, Volume 50, Issue 2, pp 277-284

Changes in biodiversity and ecosystem function during the restoration of a tropical forest in south China

Rent the article at a discount

Rent now

* Final gross prices may vary according to local VAT.

Get Access

Abstract

Tropical forests continue to vanish rapidly, but few long-term studies have ever examined if and how the lost forests can be restored. Based on a 45-year restoration study in south China, we found that a tropical rain forest, once completely destroyed, could not recover naturally without deliberate restoration efforts. We identified two kinds of thresholds that must be overcome with human ameliorative measures before the ecosystem was able to recover. The first threshold was imposed primarily by extreme physical conditions such as exceedingly high surface temperature and impoverished soil, while the second was characterized by a critical level of biodiversity and a landscape context that accommodates dispersal and colonization processes. Our three treatment catchments (un-restored barren land, single-species plantation, and mixed-forest stand) exhibited dramatically different changes in biodiversity and ecosystem functioning over 4 decades. The mixed forest, having the highest level of biodiversity and ecosystem functioning, possesses several major properties of tropical rain forest. These findings may have important implications for the restoration of many severely degraded or lost tropical forest ecosystems.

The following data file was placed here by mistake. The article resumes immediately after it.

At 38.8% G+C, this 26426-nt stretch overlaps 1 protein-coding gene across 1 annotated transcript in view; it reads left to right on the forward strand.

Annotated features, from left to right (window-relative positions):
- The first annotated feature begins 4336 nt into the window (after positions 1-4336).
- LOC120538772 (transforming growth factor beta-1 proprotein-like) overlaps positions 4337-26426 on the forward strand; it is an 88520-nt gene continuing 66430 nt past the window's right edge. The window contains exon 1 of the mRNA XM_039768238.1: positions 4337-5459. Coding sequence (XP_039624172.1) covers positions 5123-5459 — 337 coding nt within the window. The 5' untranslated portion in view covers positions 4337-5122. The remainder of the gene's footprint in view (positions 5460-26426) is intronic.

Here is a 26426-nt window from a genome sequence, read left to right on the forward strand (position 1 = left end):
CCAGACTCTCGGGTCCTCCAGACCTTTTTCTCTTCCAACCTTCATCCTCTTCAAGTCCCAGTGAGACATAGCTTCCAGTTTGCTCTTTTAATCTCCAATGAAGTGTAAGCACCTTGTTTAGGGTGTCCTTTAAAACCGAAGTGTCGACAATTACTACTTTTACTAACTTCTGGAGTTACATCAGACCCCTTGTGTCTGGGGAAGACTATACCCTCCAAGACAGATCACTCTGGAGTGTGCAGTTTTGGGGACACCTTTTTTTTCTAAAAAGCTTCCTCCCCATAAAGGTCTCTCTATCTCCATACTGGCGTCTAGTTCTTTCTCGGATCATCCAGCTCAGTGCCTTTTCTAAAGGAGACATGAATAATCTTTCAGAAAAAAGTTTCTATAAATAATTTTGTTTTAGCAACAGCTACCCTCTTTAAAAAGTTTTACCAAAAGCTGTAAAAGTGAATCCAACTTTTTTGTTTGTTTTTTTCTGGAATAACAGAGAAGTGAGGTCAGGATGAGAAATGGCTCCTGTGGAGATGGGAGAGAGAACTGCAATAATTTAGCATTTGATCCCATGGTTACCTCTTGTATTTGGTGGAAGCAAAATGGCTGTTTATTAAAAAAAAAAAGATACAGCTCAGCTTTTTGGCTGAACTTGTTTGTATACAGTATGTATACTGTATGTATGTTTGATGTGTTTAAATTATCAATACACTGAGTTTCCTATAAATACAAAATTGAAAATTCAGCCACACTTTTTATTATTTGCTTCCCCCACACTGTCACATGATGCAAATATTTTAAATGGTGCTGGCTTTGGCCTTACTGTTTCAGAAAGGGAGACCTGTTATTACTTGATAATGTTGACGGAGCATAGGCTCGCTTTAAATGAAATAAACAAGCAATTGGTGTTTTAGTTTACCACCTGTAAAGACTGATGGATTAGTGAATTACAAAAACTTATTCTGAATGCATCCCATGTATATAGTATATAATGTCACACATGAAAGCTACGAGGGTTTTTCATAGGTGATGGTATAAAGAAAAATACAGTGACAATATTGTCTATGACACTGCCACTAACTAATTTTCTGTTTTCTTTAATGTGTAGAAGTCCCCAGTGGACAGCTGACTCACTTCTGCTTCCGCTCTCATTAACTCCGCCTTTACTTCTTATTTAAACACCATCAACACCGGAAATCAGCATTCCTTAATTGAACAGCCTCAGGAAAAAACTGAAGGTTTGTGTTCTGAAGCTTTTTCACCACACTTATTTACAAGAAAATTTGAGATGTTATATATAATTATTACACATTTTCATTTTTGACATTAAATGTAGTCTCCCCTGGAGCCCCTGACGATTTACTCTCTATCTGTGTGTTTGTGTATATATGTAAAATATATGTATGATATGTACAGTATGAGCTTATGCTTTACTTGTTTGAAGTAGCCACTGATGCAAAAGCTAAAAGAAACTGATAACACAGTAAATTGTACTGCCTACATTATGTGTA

Supported by the National Natural Science Foundation of China (Grant Nos. 30200035 and 30670370), Natural Science Foundation of Guangdong Province (Grant No. 021627), Field Station Fund of the Chinese Academy of Sciences, and the Chinese Academy of Sciences Advisory Program (Grant Nos. KSCX2-SW-132 and KSCX2-SW-133)